WGBH Radio WGBH Radio theclassicalstation.org

Haydn: Die Tageszeiten ("Times Of Day"); Symphonies Nos. 6, 7 & 8 / Herbig, Staatskapelle Berlin

Haydn / Petite Bande / Kuijken
Release Date: 09/25/2012 
Label:  Accent   Catalog #: 24272   Spars Code: DDD 
Composer:  Franz Joseph Haydn
Conductor:  Günther Herbig
Orchestra/Ensemble:  Berlin Staatskapelle Orchestra
Number of Discs: 1 
Recorded in: Stereo 
In Stock: Usually ships in 24 hours.  
On sale! $25.98
CD:  $21.99
In Stock



Notes and Editorial Reviews



HAYDN Symphonies: No. 6 in G, “Le Matin”; No. 7 in C, ”Le Midi”; No. 8 in G, “Le Soir” Sigiswald Kuijken, cond; La Petite Bande ACCENT 24272 (71:57)


At last, a fine period-instrument disc of the Morning, Noon, and Night Symphonies! La Petite Bande produces robust sound from a string section with a complement (2/2/1/1/1) comparable to Haydn’s Read more Esterházy forces at the time of composition. Sigiswald Kuijken, leading from the first chair, allows his soloists free rein: there is no bashful bassoon here, no hesitant horn. The instruments are fine ones, and these players get the most from them. Yet there is no sense of showing off; the many solos remain part of the ensemble, and of the symphonies. Kuijken delivers a lean yet silky concertante turn in the Recitative Adagio of “Le Midi.” The warm, rich transverse flutes are especially lovely in the following Adagio . As has happened in other recordings, I’m not sure how a single-cello ensemble manages that movement, which has simultaneous lines for Violoncello concertante and for Violoncello e Basso. Both are present here, so probably the double bass goes it alone.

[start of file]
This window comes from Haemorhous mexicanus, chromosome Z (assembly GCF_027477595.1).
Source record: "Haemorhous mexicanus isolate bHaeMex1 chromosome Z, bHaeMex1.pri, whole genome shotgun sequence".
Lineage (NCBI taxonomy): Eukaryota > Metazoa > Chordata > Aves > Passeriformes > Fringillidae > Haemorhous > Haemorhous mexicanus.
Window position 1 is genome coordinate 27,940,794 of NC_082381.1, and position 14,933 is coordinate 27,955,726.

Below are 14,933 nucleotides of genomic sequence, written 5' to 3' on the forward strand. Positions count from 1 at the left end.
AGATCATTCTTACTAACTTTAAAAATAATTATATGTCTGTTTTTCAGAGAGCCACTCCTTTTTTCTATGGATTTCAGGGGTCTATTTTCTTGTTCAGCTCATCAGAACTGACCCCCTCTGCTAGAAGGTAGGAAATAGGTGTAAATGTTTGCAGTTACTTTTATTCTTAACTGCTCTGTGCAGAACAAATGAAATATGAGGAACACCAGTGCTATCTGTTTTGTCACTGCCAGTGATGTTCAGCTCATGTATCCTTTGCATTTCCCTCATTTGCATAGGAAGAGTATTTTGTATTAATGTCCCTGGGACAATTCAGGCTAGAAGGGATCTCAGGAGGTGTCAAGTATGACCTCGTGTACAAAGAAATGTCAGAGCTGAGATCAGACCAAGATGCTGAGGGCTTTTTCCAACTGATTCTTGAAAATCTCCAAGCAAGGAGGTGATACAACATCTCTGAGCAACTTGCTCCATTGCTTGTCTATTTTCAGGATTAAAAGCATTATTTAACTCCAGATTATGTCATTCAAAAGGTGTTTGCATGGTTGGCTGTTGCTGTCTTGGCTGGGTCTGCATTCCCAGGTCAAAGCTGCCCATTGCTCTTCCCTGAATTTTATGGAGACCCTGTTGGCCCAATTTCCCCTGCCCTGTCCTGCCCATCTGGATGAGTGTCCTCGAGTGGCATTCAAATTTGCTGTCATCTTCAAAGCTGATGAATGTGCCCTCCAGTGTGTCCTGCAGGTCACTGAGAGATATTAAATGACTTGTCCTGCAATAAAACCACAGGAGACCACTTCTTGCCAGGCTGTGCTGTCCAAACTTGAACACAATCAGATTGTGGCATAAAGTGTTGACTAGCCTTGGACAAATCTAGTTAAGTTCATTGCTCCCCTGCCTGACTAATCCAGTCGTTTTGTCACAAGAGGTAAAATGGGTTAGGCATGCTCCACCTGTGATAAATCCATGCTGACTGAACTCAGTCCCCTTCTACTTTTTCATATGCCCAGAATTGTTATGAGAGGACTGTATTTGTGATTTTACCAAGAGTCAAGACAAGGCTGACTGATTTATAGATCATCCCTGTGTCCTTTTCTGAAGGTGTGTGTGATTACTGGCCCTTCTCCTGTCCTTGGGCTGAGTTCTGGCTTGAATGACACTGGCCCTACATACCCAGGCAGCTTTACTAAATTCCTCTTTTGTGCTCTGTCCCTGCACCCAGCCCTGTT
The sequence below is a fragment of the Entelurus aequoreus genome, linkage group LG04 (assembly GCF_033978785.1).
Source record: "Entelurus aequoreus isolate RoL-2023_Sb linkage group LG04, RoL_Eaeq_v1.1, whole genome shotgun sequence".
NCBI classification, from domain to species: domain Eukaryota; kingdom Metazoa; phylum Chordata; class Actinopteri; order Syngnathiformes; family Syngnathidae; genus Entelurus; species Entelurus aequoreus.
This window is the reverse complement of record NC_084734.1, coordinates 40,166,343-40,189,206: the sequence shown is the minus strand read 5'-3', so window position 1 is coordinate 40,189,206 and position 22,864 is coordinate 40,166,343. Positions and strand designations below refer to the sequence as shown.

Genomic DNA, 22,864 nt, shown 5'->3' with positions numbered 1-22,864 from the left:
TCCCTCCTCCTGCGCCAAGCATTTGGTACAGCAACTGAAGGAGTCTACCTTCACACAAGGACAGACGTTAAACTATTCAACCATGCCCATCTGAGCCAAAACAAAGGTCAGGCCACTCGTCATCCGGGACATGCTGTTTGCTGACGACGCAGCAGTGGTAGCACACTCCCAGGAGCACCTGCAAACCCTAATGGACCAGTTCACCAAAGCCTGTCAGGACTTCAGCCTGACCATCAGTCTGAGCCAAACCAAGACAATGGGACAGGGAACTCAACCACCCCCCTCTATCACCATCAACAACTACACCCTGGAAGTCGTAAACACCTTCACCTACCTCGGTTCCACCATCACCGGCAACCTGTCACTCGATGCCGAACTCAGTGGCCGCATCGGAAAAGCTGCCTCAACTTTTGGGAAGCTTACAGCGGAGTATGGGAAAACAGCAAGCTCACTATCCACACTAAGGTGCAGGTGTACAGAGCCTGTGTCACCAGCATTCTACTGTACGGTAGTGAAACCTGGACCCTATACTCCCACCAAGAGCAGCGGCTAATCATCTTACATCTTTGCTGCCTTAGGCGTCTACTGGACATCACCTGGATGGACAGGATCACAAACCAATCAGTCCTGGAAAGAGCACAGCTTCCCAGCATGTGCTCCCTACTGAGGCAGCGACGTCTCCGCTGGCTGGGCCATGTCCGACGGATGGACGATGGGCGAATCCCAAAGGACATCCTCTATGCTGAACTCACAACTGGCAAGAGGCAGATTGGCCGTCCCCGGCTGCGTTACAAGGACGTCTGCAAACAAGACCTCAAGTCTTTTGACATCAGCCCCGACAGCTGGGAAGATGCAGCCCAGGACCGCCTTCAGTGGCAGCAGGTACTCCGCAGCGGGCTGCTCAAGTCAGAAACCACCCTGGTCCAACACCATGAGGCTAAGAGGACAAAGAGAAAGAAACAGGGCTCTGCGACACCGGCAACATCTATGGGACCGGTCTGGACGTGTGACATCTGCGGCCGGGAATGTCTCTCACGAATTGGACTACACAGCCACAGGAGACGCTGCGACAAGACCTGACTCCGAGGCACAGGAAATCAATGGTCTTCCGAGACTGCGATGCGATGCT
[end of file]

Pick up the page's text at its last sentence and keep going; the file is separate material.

Kuijken has never been one for the slashing attacks so prized by modern symphony orchestras, which have even penetrated into recordings of these 1761 works. His friendly, intimate ensemble suits early Haydn perfectly; the Menuets in particular benefit from the sense of happy country dancing. We have become accustomed to performances which take the Allegro finale of “Le Matin” at a near- Presto tempo; Kuijken restores a true Allegro . A first reaction is that it is too slow, but he soon convinces us that it is eminently right. This is important when considering the three symphonies as a set—which we often do these days: “Le Midi” also ends Allegro (which Kuijken takes a bit faster than in “La Matin”), as Haydn saves Presto for his final finale. Even there, however, Kuijken’s is a moderate Presto , allowing all the instrumental details to come through. While I do prefer quicker tempos here and there, these consistent, gentle performances are most satisfying. As you will have guessed from the total timing, Kuijken takes all repeats, except in Menuets da capo. The recorded sound is a bit too reverberant, but not enough so to interfere with the performances. Thanks to producer Olaf Mielke for the 20-second pauses between symphonies. If you are looking for this disc, the cover reads: Joseph Haydn. Die Tageszeiten (The Day Trilogy).


FANFARE: James H. North
Read less

Works on This Recording

1. Symphony no 6 in D major, H 1 no 6 "Le Matin" by Franz Joseph Haydn
Conductor:  Günther Herbig
Orchestra/Ensemble:  Berlin Staatskapelle Orchestra
Period: Classical 
Written: ?1761; Eszterhazá, Hungary 
2. Symphony no 7 in C major, H 1 no 7 "Le Midi" by Franz Joseph Haydn
Conductor:  Günther Herbig
Orchestra/Ensemble:  Berlin Staatskapelle Orchestra
Period: Classical 
Written: 1761; Eszterhazá, Hungary 
3. Symphony no 8 in G major, H 1 no 8 "Le Soir" by Franz Joseph Haydn
Conductor:  Günther Herbig
Orchestra/Ensemble:  Berlin Staatskapelle Orchestra
Period: Classical 
Written: ?1761; Eszterhazá, Hungary 

Customer Reviews

Be the first to review this title
Review This Title
Review This Title Share on Facebook